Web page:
The thing is, this really isn’t all that much to carry around, no matter how it looks. The whole kit is only about a foot tall, eight inches wide and seven inches thick. It can’t weigh more than about 12 pounds. So it’s really not all that bad. It’s light enough that it won’t slow anyone down or tire them out faster.
At the same time, it provides me with a lot of useful equipment, both for survival and on a day-to-day basis. There isn’t a week that goes by, where I don’t have to use something in that kit. So even without having to survive a disaster, keeping my kit in the trunk of my car is well worth it. If I had an office that was away from home, I’d have another similar kit in my office.
What Else Do I Carry?
Early on in this article I mentioned that I break my EDC down into three categories: what I carry on my person, what I carry in my EDC bag and what I carry in my car. So let’s take a look at what I carry in my car, besides my EDC bag.
There are two reasons why these items are not in my kit. The first is that they are mostly too bulky to fit in that bag. I don’t want to turn it into a backpack, as I already have a bug out bag. The second is that they are items that change periodically, either due to seasonal changes or because they get used up in normal daily activities.
The first category of these items is clothing. Much of the time when I leave my home I am wearing clothing that might not be appropriate in a survival situation. I might be dressed too well, rather than in rugged clothing. I probably also have on dress shoes, rather than shoes for walking long distance. I might even leave without a coat, as the temperature was warm when I left home. So, I carry:
- A complete change of rugged clothing, typically jeans and a work shirt
- A good pair of walking shoes, usually tennies, if not hiking boots
- A season-appropriate jacket
- A hat and leather gloves
- Although it’s not clothing, I keep a wool Army blanket in the car too, for emergency use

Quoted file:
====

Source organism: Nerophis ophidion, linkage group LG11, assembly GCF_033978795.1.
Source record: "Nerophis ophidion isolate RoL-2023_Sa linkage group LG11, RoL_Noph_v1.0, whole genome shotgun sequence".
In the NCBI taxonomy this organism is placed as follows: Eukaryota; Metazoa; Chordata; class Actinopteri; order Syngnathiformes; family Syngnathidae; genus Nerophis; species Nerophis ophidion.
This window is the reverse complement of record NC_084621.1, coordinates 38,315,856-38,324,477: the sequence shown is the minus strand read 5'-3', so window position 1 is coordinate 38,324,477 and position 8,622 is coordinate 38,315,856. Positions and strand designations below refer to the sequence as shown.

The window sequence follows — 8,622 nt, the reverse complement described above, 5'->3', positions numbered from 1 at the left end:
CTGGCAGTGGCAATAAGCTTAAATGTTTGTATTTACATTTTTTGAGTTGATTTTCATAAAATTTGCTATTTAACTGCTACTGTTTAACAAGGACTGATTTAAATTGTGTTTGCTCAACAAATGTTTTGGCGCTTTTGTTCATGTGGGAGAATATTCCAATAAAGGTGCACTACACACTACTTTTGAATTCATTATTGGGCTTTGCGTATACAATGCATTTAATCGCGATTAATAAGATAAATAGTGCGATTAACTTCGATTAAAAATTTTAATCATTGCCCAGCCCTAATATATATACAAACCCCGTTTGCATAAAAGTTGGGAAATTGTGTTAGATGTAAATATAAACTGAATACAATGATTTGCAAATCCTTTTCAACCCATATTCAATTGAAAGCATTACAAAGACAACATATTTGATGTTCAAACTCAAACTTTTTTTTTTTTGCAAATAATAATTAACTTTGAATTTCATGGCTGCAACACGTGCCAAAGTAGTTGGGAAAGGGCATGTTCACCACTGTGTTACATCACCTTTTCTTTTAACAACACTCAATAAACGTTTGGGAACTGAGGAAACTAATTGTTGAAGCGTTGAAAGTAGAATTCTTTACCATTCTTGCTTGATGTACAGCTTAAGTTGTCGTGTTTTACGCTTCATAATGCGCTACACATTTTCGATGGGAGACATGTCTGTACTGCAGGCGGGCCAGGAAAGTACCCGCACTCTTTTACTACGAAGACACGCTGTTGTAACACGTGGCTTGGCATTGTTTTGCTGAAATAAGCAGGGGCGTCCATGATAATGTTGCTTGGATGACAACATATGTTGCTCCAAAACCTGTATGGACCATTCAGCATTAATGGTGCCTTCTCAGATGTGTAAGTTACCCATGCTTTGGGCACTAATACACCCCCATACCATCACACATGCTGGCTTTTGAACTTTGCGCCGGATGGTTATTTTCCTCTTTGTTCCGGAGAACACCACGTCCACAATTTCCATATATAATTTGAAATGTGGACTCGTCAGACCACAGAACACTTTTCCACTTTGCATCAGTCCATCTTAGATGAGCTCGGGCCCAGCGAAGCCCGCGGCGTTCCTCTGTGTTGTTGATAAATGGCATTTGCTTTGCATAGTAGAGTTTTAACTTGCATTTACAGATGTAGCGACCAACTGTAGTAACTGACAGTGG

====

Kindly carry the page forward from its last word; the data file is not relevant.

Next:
I also carry emergency equipment for my car, including such things as jumper cables, engine chemicals and some basic tools. As I’ve covered those things in another article, I’m not going to go into detail here. But I do want to mention that I always have rope and bungee cords in my trunk, not only for hauling things, but because they would be useful in a time of emergency.
Then there’s my snack box. I don’t know about you, but I often find myself away from home, busy doing something or other, at meal times. So I keep some food in my car. This is mostly jerky and granola bars, not junk food (although in my younger years I have to admit, it was mostly junk food). There’s usually enough there to keep me going for a few days, if I get caught in a blizzard or something.
Finally, I carry a more complete trauma first-aid kit, than what I have in my EDC bag. This is not so much to help myself survive, as it is to help others, in the case of a disaster. I will not be the only one who is having trouble. Having that first-aid kit gives me the ability to help out at least a few people, even if I can’t help everyone.
Should I have to abandon my vehicle in a time of crisis, I’d take all of these items with me, even if it didn’t look like I would need them. Things change, so it doesn’t make any sense leaving something behind. Likewise, if I have to shelter in place somewhere, those items would help me there too.
A Final Point
Allow me to make one final point here. What I’ve listed above has come from a lifetime of being prepared. The list has evolved through time and is continuing to evolve. One reason it evolves is that my needs have changed. When I had young children, I had to take them into consideration, so I kept things that we would need for them in the car as well. But now that they are grow, I only need concern myself with my wife and my needs.
Another thing which has caused my list to change is where I’ve lived. When I lived in Colorado, I always kept a folding shovel in the car, in case I had to shovel snow. But I haven’t seen snow where I live in a number of years. So that shovel wouldn’t do me much good.The reason I’m mentioning this is that you shouldn’t just duplicate my list and call it good. Rather, you would be better served by taking my list as a starting point, and developing your own. Think through every item and decide what would work best for you. That way, you will have what you need, not what I need.